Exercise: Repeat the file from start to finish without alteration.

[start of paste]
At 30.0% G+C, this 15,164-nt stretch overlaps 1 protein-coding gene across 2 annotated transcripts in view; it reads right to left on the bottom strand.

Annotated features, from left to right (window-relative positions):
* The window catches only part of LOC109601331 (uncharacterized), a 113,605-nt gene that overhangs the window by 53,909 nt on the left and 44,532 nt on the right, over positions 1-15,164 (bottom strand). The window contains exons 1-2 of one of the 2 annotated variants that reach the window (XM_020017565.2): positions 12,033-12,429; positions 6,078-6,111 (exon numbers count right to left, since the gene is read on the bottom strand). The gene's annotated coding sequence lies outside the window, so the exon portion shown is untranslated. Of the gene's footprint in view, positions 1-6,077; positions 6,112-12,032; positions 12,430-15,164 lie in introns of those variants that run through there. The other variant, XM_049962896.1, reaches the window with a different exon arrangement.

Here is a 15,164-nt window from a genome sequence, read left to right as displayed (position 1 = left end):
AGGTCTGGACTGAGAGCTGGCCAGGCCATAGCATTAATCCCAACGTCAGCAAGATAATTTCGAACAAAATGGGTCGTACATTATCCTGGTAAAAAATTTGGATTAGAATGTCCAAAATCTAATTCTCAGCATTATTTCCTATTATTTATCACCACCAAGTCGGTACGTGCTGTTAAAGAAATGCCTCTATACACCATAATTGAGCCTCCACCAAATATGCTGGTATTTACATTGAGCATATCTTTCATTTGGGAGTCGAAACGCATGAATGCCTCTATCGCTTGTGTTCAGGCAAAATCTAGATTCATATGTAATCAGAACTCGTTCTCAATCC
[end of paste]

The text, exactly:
At 30.0% G+C, this 15,164-nt stretch overlaps 1 protein-coding gene across 2 annotated transcripts in view; it reads right to left on the bottom strand.

Annotated features, from left to right (window-relative positions):
* The window catches only part of LOC109601331 (uncharacterized), a 113,605-nt gene that overhangs the window by 53,909 nt on the left and 44,532 nt on the right, over positions 1-15,164 (bottom strand). The window contains exons 1-2 of one of the 2 annotated variants that reach the window (XM_020017565.2): positions 12,033-12,429; positions 6,078-6,111 (exon numbers count right to left, since the gene is read on the bottom strand). The gene's annotated coding sequence lies outside the window, so the exon portion shown is untranslated. Of the gene's footprint in view, positions 1-6,077; positions 6,112-12,032; positions 12,430-15,164 lie in introns of those variants that run through there. The other variant, XM_049962896.1, reaches the window with a different exon arrangement.

Here is a 15,164-nt window from a genome sequence, read left to right as displayed (position 1 = left end):
AGGTCTGGACTGAGAGCTGGCCAGGCCATAGCATTAATCCCAACGTCAGCAAGATAATTTCGAACAAAATGGGTCGTACATTATCCTGGTAAAAAATTTGGATTAGAATGTCCAAAATCTAATTCTCAGCATTATTTCCTATTATTTATCACCACCAAGTCGGTACGTGCTGTTAAAGAAATGCCTCTATACACCATAATTGAGCCTCCACCAAATATGCTGGTATTTACATTGAGCATATCTTTCATTTGGGAGTCGAAACGCATGAATGCCTCTATCGCTTGTGTTCAGGCAAAATCTAGATTCATATGTAATCAGAACTCGTTCTCAATCC